Doctors can also be bugged



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Anti-terrorism laws: Doctors can also be bugged

According to the new regulations for telephone surveillance that came into force in 2007, doctors may also be eavesdropped on. A doctor had complained. However, the Federal Constitutional Court dismissed these and other complaints from citizens and sided with the prosecutors. For the President of the German Medical Association, Dr. Frank Ulrich Montgomery, this decision is incomprehensible: "We call on politicians to stop the eavesdropping on us doctors."

New regulations are constitutional On Wednesday, a decision of the Federal Constitutional Court was published in which complaints about the new regulations for telephone surveillance were dismissed. The Karlsruhe judges decided that less surveillance protection should be approved for doctors compared to, for example, lawyers.

Medical association chief Montgomery, however, is critical of the decision of the Federal Constitutional Court. Confidentiality, right to refuse to testify and bans on eavesdropping are indispensable conditions of the medical profession. Patient protection must be guaranteed.

At the end of 2007, 19 criminal offenses justifying telephone surveillance were removed from the rules and 30 new ones were added. Newly added offenses include the acquisition, possession and distribution of child pornography. In addition, the protection of the private core area and the notification of those affected have been regulated by law.

The Federal Constitutional Court bases its decision on the fact that only particularly serious facts have been included in the criminal data catalog. According to the judges, privacy remains adequately protected. Other than that, very private conversations with pastors, defense lawyers, MPs and close relatives would not be monitored.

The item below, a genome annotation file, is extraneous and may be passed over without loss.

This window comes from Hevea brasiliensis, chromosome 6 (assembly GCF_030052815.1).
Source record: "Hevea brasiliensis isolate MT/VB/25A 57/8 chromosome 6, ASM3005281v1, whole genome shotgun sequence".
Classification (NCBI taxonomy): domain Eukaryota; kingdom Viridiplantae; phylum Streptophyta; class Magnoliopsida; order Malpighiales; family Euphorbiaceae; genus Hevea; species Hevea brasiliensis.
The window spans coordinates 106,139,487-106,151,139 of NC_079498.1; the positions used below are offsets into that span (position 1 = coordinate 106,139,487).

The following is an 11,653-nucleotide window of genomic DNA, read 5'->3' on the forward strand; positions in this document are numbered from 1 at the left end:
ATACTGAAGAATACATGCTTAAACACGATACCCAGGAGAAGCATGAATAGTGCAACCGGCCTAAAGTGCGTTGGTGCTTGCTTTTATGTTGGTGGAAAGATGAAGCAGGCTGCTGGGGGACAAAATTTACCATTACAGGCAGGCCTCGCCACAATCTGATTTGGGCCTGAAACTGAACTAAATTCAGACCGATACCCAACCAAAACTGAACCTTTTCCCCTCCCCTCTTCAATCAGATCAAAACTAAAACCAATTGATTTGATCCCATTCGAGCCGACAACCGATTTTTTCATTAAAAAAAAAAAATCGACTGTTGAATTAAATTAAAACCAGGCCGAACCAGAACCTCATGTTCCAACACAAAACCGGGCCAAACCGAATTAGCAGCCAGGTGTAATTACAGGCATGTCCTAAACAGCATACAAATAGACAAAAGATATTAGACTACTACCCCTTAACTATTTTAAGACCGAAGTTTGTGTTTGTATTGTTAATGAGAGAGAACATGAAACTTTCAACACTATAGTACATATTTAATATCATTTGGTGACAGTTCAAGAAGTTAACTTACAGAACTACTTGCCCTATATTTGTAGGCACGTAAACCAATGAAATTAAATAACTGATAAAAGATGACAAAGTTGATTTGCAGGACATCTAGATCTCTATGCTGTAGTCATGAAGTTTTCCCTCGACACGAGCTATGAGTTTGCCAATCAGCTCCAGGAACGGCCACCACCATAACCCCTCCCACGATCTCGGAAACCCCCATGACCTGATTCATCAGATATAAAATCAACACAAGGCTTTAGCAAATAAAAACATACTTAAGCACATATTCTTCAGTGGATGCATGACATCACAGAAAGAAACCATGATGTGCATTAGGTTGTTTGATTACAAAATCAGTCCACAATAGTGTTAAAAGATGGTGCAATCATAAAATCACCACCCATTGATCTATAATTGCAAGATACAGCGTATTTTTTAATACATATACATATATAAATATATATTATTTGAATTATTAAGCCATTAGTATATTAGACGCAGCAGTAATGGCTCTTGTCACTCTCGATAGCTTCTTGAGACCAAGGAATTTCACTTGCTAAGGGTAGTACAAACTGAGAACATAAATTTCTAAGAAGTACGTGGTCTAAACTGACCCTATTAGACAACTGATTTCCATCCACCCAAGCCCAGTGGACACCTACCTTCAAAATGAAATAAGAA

This does not apply to journalists, social pedagogues, psychologists and doctors. Courts can decide in individual cases whether surveillance is necessary and the information may be used. The Federal Constitutional Court stated that media freedom cannot have a fundamental priority over law enforcement.

Discussions with doctors are private, but may be listened to in individual cases. Discussions between doctor and patient are private and are subject to special protection. However, according to the Karlsruhe judges, the innermost core area of ​​privacy does not necessarily touch. Very private conversations or sections of conversations must not be used anyway or must even be deleted.

Law enforcement is essential for the rule of law and its citizens. According to the judges, it is important that conversations are not excluded from surveillance in advance because private details could possibly be discussed. Effective law enforcement would then no longer be possible even in the case of particularly serious crimes.

Bundesärztekammer protests against the verdict The president of the Bundesärztekammer criticizes: "It is not understandable for us that the judges of the Federal Constitutional Court attach more importance to the protection of legitimate expectations in criminal lawyers than to the integrity of the patient-doctor relationship. We were therefore astonished to note that doctors are judicially downgraded to second-class professional secrets. "Montgomery sees the important relationship of trust between doctor and patient at risk and warns:" After the decision, doctors and their patients continue to run the risk of becoming the target of government eavesdropping . "(Ag)

Image: Sven L. / pixelio.de

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